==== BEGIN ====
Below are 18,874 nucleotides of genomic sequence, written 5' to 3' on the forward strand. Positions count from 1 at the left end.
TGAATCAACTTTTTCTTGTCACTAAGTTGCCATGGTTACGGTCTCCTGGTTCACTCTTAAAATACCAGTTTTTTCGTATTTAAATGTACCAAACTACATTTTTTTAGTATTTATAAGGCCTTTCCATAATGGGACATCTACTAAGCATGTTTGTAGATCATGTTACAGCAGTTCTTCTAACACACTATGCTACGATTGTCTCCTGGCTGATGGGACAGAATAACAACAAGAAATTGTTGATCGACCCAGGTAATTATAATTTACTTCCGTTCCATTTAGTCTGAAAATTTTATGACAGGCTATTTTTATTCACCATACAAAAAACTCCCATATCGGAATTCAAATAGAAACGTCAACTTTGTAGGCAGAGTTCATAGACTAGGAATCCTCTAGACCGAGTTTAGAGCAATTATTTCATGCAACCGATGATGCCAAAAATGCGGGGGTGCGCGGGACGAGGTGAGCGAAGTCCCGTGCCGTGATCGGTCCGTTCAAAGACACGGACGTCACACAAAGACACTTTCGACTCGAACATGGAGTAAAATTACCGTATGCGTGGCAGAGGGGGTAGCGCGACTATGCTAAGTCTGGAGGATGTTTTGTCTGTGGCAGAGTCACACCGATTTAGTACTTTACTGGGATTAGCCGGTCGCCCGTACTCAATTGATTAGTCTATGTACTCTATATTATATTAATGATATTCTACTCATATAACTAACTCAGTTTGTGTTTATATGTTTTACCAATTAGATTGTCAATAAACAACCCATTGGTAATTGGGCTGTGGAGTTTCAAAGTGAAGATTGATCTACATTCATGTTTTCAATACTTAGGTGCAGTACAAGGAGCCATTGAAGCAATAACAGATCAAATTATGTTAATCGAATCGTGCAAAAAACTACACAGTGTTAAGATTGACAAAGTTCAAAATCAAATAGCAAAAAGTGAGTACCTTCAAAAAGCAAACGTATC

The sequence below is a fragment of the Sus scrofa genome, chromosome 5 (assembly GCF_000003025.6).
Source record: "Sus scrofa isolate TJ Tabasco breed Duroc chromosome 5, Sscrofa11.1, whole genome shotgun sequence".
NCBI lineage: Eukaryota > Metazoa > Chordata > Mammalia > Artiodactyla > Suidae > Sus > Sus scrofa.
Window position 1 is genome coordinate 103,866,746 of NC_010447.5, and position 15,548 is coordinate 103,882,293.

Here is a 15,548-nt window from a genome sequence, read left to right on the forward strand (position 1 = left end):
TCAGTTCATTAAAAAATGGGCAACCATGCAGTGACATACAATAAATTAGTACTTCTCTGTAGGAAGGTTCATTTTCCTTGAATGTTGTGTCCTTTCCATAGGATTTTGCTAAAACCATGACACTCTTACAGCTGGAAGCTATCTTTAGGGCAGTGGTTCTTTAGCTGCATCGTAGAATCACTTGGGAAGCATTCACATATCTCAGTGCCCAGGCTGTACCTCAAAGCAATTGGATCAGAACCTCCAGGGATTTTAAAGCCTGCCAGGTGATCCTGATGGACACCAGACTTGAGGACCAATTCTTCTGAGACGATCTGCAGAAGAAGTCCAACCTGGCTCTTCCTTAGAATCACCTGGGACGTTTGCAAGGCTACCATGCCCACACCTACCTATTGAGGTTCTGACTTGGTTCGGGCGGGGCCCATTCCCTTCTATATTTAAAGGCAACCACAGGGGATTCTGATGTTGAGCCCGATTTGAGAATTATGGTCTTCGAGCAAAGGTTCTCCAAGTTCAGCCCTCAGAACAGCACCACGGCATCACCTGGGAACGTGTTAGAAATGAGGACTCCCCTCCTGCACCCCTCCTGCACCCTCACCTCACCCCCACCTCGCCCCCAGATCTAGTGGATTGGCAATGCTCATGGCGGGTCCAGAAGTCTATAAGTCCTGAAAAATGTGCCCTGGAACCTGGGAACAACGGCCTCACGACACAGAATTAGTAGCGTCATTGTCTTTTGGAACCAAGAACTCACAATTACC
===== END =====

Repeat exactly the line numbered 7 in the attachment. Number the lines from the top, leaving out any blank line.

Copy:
Here is a 15,548-nt window from a genome sequence, read left to right on the forward strand (position 1 = left end):